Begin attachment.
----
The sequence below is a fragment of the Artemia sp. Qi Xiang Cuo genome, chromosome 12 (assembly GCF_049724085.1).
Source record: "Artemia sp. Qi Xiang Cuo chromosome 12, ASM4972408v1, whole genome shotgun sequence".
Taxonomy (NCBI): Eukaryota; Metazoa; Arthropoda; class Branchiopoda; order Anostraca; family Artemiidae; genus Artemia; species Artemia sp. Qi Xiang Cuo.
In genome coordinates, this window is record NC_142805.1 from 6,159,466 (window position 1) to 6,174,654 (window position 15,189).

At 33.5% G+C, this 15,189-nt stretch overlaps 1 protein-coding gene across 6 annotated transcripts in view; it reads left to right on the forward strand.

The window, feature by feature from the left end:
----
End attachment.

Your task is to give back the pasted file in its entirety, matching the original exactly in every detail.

The sequence below is a fragment of the Artemia sp. Qi Xiang Cuo genome, chromosome 12 (assembly GCF_049724085.1).
Source record: "Artemia sp. Qi Xiang Cuo chromosome 12, ASM4972408v1, whole genome shotgun sequence".
Taxonomy (NCBI): Eukaryota; Metazoa; Arthropoda; class Branchiopoda; order Anostraca; family Artemiidae; genus Artemia; species Artemia sp. Qi Xiang Cuo.
In genome coordinates, this window is record NC_142805.1 from 6,159,466 (window position 1) to 6,174,654 (window position 15,189).

At 33.5% G+C, this 15,189-nt stretch overlaps 1 protein-coding gene across 6 annotated transcripts in view; it reads left to right on the forward strand.

The window, feature by feature from the left end: